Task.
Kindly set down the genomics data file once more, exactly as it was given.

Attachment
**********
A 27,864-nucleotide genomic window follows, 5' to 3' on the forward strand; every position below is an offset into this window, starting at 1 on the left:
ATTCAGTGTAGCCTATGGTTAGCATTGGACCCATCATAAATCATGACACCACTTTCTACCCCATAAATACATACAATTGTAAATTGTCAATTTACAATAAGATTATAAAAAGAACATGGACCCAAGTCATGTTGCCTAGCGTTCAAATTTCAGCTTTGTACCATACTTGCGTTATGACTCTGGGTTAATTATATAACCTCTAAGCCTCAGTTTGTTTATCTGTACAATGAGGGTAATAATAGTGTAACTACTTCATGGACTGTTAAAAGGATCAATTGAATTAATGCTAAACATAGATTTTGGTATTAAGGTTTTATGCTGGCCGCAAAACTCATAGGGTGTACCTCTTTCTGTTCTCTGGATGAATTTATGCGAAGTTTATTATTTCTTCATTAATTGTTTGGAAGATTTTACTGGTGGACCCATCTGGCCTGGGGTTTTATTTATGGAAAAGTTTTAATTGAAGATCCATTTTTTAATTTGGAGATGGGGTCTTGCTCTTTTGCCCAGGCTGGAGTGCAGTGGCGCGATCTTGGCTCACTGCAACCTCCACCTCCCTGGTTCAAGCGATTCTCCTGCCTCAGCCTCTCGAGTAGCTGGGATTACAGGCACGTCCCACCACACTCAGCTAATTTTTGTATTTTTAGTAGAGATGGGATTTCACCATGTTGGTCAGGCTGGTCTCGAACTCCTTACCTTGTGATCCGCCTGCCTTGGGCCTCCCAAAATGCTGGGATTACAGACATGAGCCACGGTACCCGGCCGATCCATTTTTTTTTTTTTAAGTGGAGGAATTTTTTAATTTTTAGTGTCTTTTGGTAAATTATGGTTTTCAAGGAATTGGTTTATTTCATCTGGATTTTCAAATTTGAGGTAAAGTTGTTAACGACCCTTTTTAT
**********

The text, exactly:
A 27,864-nucleotide genomic window follows, 5' to 3' on the forward strand; every position below is an offset into this window, starting at 1 on the left:
ATTCAGTGTAGCCTATGGTTAGCATTGGACCCATCATAAATCATGACACCACTTTCTACCCCATAAATACATACAATTGTAAATTGTCAATTTACAATAAGATTATAAAAAGAACATGGACCCAAGTCATGTTGCCTAGCGTTCAAATTTCAGCTTTGTACCATACTTGCGTTATGACTCTGGGTTAATTATATAACCTCTAAGCCTCAGTTTGTTTATCTGTACAATGAGGGTAATAATAGTGTAACTACTTCATGGACTGTTAAAAGGATCAATTGAATTAATGCTAAACATAGATTTTGGTATTAAGGTTTTATGCTGGCCGCAAAACTCATAGGGTGTACCTCTTTCTGTTCTCTGGATGAATTTATGCGAAGTTTATTATTTCTTCATTAATTGTTTGGAAGATTTTACTGGTGGACCCATCTGGCCTGGGGTTTTATTTATGGAAAAGTTTTAATTGAAGATCCATTTTTTAATTTGGAGATGGGGTCTTGCTCTTTTGCCCAGGCTGGAGTGCAGTGGCGCGATCTTGGCTCACTGCAACCTCCACCTCCCTGGTTCAAGCGATTCTCCTGCCTCAGCCTCTCGAGTAGCTGGGATTACAGGCACGTCCCACCACACTCAGCTAATTTTTGTATTTTTAGTAGAGATGGGATTTCACCATGTTGGTCAGGCTGGTCTCGAACTCCTTACCTTGTGATCCGCCTGCCTTGGGCCTCCCAAAATGCTGGGATTACAGACATGAGCCACGGTACCCGGCCGATCCATTTTTTTTTTTTTAAGTGGAGGAATTTTTTAATTTTTAGTGTCTTTTGGTAAATTATGGTTTTCAAGGAATTGGTTTATTTCATCTGGATTTTCAAATTTGAGGTAAAGTTGTTAACGACCCTTTTTAT